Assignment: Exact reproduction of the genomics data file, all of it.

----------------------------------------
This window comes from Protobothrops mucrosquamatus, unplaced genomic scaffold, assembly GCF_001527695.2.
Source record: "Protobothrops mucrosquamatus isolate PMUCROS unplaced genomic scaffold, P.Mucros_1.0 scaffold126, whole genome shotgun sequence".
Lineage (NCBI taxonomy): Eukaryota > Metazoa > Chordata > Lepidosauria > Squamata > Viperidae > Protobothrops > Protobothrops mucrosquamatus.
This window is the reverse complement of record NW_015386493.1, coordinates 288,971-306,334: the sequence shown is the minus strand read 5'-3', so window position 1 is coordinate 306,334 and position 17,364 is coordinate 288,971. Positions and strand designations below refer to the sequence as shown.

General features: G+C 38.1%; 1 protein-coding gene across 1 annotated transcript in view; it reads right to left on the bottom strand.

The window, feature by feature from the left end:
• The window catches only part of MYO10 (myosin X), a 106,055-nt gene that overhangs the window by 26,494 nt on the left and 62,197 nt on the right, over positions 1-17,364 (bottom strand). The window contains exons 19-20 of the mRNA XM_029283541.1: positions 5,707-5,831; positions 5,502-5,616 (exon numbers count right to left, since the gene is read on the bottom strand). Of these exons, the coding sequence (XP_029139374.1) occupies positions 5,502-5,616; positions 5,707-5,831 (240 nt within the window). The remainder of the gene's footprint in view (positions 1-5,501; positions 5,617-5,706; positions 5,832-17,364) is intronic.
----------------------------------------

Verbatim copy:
This window comes from Protobothrops mucrosquamatus, unplaced genomic scaffold, assembly GCF_001527695.2.
Source record: "Protobothrops mucrosquamatus isolate PMUCROS unplaced genomic scaffold, P.Mucros_1.0 scaffold126, whole genome shotgun sequence".
Lineage (NCBI taxonomy): Eukaryota > Metazoa > Chordata > Lepidosauria > Squamata > Viperidae > Protobothrops > Protobothrops mucrosquamatus.
This window is the reverse complement of record NW_015386493.1, coordinates 288,971-306,334: the sequence shown is the minus strand read 5'-3', so window position 1 is coordinate 306,334 and position 17,364 is coordinate 288,971. Positions and strand designations below refer to the sequence as shown.

General features: G+C 38.1%; 1 protein-coding gene across 1 annotated transcript in view; it reads right to left on the bottom strand.

The window, feature by feature from the left end:
• The window catches only part of MYO10 (myosin X), a 106,055-nt gene that overhangs the window by 26,494 nt on the left and 62,197 nt on the right, over positions 1-17,364 (bottom strand). The window contains exons 19-20 of the mRNA XM_029283541.1: positions 5,707-5,831; positions 5,502-5,616 (exon numbers count right to left, since the gene is read on the bottom strand). Of these exons, the coding sequence (XP_029139374.1) occupies positions 5,502-5,616; positions 5,707-5,831 (240 nt within the window). The remainder of the gene's footprint in view (positions 1-5,501; positions 5,617-5,706; positions 5,832-17,364) is intronic.